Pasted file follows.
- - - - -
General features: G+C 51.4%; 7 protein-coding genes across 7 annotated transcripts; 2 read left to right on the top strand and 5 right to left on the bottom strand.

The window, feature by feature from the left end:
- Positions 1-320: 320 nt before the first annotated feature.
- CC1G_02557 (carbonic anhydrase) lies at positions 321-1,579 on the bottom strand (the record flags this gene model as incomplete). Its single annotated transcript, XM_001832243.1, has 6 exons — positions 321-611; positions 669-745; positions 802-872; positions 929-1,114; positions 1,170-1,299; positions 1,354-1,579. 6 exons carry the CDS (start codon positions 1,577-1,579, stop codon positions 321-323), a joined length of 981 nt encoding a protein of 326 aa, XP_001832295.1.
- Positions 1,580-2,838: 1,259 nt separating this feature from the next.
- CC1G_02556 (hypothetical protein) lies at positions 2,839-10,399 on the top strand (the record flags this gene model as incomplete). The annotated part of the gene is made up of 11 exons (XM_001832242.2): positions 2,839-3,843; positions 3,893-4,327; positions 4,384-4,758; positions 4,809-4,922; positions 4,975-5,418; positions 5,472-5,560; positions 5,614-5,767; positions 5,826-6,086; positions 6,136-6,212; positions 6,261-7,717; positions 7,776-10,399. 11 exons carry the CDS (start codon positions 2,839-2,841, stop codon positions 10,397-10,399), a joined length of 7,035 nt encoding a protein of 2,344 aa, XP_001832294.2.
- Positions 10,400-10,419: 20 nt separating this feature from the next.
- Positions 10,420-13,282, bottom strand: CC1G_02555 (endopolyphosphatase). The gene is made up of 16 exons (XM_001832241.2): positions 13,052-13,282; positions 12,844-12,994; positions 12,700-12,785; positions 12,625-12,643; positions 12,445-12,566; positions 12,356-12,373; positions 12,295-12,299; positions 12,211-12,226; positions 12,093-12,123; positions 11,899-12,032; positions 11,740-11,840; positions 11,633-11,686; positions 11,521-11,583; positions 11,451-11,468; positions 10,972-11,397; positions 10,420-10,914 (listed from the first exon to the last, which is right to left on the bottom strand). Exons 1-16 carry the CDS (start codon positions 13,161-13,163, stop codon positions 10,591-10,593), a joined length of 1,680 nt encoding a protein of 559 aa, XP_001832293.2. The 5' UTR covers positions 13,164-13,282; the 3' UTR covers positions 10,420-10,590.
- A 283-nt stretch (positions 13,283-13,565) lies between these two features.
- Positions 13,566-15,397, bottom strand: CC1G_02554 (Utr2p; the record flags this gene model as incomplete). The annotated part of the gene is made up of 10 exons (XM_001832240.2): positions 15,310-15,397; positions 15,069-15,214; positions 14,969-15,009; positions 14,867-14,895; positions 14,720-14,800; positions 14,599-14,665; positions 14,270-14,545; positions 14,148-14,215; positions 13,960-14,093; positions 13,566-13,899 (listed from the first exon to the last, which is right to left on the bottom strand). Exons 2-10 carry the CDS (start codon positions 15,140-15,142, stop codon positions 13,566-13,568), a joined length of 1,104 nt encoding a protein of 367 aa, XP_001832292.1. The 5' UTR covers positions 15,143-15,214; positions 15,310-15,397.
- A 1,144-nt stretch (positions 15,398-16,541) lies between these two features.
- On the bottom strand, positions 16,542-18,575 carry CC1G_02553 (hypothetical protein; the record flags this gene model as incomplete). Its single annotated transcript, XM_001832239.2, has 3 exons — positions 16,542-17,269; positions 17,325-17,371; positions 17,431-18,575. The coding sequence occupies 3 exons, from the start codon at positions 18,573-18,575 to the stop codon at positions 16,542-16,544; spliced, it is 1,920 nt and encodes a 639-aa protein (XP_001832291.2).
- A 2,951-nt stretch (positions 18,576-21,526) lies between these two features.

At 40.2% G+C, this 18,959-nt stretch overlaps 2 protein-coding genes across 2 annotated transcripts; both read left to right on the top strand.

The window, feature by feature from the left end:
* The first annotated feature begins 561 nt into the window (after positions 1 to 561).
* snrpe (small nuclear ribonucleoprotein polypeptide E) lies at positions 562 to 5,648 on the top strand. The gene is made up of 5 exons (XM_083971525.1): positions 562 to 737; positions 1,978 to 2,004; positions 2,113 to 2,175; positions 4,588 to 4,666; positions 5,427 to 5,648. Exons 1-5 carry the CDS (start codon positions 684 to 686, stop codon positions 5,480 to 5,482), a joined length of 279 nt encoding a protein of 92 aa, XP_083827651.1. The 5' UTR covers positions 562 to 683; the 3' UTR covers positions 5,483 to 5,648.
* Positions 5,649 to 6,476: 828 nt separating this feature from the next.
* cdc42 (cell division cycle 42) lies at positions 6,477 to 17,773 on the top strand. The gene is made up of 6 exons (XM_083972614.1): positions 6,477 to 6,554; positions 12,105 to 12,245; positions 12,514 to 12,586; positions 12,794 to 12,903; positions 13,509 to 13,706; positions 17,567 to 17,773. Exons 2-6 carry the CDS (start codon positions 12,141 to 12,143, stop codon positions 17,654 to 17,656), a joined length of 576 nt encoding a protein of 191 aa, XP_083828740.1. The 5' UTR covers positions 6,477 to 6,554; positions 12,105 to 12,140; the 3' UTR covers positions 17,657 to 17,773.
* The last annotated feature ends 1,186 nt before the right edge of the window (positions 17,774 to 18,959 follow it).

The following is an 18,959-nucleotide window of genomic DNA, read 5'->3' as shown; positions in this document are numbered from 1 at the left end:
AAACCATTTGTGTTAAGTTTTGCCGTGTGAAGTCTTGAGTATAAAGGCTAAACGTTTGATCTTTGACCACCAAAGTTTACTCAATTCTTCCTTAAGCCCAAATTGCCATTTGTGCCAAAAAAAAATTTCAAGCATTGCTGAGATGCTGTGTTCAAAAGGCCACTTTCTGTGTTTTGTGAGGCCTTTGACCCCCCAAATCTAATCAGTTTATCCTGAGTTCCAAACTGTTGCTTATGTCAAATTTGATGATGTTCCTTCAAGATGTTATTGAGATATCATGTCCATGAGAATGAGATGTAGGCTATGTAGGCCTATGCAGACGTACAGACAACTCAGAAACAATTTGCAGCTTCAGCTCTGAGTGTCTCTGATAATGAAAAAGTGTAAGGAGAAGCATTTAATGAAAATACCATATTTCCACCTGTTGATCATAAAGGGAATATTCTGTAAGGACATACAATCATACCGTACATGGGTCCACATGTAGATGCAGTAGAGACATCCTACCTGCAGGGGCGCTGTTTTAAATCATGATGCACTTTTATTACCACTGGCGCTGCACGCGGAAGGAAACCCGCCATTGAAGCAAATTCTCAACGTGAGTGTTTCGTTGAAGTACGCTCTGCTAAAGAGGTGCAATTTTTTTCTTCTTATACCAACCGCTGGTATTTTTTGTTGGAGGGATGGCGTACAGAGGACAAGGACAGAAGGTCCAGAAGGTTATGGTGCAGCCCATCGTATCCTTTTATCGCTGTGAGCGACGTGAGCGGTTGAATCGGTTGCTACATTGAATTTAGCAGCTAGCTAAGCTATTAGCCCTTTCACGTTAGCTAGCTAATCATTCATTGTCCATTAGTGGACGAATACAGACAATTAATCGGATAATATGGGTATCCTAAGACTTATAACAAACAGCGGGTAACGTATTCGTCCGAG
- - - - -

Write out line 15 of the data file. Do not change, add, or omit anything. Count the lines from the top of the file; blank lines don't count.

The window, feature by feature from the left end: